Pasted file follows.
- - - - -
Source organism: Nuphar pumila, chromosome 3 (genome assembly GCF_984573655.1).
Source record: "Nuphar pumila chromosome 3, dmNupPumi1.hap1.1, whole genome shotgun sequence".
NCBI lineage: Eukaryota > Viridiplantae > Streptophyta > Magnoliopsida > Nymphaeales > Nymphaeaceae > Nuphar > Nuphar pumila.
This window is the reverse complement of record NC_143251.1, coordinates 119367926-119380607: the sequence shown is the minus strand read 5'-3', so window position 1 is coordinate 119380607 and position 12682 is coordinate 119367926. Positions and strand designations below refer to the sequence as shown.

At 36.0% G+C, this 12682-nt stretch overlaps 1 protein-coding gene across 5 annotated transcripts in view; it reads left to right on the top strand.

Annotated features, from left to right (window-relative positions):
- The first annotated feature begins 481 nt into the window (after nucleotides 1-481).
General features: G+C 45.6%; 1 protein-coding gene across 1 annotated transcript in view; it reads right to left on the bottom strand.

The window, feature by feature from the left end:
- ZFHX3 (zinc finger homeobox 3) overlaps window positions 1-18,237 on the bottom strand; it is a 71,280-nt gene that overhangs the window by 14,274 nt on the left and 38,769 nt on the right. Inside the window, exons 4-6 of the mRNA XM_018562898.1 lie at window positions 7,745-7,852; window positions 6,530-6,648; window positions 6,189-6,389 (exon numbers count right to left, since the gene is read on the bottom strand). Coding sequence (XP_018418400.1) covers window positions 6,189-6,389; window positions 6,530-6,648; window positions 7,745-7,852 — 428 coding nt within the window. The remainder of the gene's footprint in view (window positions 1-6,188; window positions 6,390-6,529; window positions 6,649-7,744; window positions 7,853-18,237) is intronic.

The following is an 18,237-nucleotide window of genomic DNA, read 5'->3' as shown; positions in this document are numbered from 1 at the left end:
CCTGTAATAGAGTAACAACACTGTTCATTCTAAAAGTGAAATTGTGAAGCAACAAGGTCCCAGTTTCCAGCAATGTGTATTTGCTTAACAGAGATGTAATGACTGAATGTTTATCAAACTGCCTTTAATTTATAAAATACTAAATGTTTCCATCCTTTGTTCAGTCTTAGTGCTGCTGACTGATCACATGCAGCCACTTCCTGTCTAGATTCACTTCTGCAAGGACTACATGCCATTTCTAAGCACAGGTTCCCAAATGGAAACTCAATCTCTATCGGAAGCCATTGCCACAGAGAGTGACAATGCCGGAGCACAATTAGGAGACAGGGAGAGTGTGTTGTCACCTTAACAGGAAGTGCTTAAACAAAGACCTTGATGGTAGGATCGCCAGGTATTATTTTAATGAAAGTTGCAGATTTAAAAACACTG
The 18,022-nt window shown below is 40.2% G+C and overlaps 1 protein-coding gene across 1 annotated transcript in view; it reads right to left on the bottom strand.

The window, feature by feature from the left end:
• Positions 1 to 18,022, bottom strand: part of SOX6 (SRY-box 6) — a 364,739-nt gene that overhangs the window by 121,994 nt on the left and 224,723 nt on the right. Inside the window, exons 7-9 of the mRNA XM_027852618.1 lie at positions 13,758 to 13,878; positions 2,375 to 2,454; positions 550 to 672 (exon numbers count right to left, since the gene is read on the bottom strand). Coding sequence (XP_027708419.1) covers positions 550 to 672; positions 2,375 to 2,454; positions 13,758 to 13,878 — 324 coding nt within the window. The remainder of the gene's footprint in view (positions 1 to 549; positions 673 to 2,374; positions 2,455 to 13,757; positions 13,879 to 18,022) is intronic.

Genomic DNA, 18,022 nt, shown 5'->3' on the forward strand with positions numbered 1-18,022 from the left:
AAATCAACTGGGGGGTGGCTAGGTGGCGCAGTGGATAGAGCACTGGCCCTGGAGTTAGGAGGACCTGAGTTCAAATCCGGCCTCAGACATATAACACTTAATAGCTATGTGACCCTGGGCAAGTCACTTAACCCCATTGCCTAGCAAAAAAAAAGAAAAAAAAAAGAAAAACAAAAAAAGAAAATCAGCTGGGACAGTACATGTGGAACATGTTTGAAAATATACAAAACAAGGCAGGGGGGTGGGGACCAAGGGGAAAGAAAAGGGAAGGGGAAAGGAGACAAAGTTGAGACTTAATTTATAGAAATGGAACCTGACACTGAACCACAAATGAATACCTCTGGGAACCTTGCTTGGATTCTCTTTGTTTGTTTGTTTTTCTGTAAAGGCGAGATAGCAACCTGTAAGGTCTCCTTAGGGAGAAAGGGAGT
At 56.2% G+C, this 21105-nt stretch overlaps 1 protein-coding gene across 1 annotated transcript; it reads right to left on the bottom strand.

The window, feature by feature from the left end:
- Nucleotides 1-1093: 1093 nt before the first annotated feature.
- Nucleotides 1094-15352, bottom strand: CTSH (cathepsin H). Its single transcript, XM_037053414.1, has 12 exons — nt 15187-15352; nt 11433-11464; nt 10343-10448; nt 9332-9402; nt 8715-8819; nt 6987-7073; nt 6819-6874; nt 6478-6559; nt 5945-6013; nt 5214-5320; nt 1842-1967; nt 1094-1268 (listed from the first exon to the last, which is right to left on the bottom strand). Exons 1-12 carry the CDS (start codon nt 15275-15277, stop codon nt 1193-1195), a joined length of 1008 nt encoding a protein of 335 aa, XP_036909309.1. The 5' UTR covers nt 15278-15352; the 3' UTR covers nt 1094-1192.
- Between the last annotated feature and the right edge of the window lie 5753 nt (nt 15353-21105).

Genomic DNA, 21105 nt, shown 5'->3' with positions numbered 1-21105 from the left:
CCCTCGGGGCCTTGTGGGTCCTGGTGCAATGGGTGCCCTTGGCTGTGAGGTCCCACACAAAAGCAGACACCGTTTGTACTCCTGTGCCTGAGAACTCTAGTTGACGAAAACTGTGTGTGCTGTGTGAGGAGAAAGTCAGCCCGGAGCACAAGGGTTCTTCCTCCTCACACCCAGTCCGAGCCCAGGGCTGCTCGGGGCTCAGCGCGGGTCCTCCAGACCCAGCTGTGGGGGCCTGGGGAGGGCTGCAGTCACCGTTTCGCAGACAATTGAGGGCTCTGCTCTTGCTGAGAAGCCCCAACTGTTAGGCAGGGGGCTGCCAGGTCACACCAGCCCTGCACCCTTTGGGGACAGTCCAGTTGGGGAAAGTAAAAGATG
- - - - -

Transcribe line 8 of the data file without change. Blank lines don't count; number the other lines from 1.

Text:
General features: G+C 45.6%; 1 protein-coding gene across 1 annotated transcript in view; it reads right to left on the bottom strand.